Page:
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An Examination of the diametric display of pride in Sophocless Antigone

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Title: An Examination of the diametric display of pride in Sophocles's Antigone. The idea of hubris is monumental in Greek mythological works. In many ways the excessive pride of certain characters fuels their own destruction. This is certainly true with respect to the characters of Antigone and Oedipus in Sophocles's Antigone . In this play, we see how an individual can be brought down by his or her own hauteur. Creon falls victim to his own pride and outrageous behavior, which leads to his ruin. He is the epitome of a king that is so blinded by his own power and authority that he cannot see the truth even when it is staring him in the face. In short, he is a stubborn man who refuses to listen to anyone that offers him a different opinion. While it can be said that Antigone is also stubborn and guilty of outrageous behavior, it should be noted that her motivations are completely different and this is why she cannot be compared to Creon. Antigone is stubborn for reasons that have nothing to do with her while Creon is stubborn because he wants everything to be all about him. ...read more.


In fact, it is safe to assume that her behavior was fueled by love and respect. She is compelled by things that seem to be opposite to things that compel Creon. She is not concerned about her place in society or about her reputation. She is, however, concerned about doing the right thing, even if it means her own death. It is also worth noting that Antigone dies with a self-respect, which is something Creon does not gain owing to how he acted. She is committed like Creon but for purely unselfish reasons. We see this when she tells her sister Ismene, "I will bury him myself. / And even if I die in the act, that death will be a glory" (Sophocles 85-6). While Antigone admits that she is defying the law, she has something greater on her side: which is truth. In this sense, we can see how the truth cannot be stopped. Antigone even admits her guilt, telling Creon, "I did it. I don't deny a thing" (Sophocles 492). Besides, she is not afraid of the consequences. She even dares to tell Creon that "his doom will be her precious little pain . ...read more.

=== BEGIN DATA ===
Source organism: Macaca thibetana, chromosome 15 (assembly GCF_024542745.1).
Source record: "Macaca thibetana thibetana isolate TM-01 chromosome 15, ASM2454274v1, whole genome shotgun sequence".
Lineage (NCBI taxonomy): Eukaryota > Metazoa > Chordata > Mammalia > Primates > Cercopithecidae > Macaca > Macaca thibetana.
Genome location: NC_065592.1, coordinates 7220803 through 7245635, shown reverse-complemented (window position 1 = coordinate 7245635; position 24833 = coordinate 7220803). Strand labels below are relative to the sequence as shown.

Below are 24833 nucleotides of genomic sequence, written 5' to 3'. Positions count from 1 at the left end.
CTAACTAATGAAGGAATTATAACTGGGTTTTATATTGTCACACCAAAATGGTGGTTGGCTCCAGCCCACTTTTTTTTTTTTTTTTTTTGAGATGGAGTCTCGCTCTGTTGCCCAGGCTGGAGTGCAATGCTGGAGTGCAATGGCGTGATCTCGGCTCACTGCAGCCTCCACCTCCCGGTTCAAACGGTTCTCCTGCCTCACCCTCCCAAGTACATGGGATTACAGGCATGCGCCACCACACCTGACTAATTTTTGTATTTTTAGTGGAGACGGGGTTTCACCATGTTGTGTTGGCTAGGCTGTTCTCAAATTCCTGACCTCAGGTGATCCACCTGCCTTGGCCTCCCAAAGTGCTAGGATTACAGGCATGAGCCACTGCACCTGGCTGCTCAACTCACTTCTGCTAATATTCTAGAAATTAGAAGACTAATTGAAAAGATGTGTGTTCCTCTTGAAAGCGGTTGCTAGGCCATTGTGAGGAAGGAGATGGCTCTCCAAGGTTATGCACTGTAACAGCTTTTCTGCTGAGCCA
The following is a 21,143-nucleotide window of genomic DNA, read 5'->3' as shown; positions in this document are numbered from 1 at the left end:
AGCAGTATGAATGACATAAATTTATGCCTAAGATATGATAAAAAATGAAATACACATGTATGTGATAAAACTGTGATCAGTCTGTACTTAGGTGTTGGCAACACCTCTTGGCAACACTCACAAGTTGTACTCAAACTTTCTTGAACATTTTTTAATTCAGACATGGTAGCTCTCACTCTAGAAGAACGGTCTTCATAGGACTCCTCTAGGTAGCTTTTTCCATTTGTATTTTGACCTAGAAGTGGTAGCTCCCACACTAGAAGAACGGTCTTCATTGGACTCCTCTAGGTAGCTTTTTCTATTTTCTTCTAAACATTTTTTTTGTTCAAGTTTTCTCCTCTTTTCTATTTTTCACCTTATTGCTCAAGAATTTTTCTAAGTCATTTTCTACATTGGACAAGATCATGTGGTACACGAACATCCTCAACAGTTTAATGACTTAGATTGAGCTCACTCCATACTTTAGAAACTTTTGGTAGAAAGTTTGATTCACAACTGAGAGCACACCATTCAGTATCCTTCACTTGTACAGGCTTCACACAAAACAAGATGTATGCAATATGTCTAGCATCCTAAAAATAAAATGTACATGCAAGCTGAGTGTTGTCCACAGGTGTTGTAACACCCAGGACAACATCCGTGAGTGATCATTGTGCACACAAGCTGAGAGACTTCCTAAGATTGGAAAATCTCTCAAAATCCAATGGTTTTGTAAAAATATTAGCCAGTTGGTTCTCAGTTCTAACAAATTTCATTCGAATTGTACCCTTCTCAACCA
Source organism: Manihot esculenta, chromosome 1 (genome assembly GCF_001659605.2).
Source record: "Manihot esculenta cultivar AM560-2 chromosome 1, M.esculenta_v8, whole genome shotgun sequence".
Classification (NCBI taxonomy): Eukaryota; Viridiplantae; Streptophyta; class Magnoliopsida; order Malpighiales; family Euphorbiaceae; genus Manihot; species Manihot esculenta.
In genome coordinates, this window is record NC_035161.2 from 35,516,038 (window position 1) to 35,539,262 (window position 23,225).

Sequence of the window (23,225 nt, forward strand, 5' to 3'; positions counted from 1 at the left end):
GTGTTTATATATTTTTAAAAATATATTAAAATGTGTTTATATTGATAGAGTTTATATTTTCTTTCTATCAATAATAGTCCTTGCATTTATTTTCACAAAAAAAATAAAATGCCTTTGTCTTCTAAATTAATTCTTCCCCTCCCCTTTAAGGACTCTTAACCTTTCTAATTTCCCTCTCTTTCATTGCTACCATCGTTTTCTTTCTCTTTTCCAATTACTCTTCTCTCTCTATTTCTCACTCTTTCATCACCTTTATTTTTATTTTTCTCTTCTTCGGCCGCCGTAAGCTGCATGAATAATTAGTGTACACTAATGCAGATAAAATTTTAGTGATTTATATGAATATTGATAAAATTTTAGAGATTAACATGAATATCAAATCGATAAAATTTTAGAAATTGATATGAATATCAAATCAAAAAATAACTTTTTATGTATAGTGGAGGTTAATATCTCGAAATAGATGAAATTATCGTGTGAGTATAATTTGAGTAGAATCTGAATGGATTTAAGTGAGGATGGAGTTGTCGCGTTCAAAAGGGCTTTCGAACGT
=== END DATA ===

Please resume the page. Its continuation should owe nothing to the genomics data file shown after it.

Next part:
Stubbornness brands you for stupidity-pride is a crime. (Sophocles 1132-37) His message is quite clear, however Creon responds, "Old man-all of you! So, you shoot your arrows at my head like archers at the target" (Sophocles 1144-45). Creon completely rejects the advice and unwisely sees Tiresias as an enemy. Both Haimon and Tiresias speak words that Creon does not want to hear, not because they are wrong but because acknowledging them would prove that Creon was mistaken about his position. Creon is far too arrogant to simply be persuaded by logic; in his eyes he is king and as such everyone should accommodate him. Right and wrong have long left Creon's vocabulary and his statements at the end of the play confirm this. In conclusion, Antigone is a play about two individuals who share a common characteristic: they are both stubborn. Creon is stubborn and arrogant because he is king. He lets the fact that he is king prevail over all other arguments. He is full of love for himself. Antigone is stubborn as well, but she is motivated by love and compassion for her brother. These two characters illustrate diametric views of the same human condition. They illustrate how hubris can be both positive and negative characteristics. Both instances result in tragedy but one proves an honorable death is more desirable than an arrogant one. ...read more.

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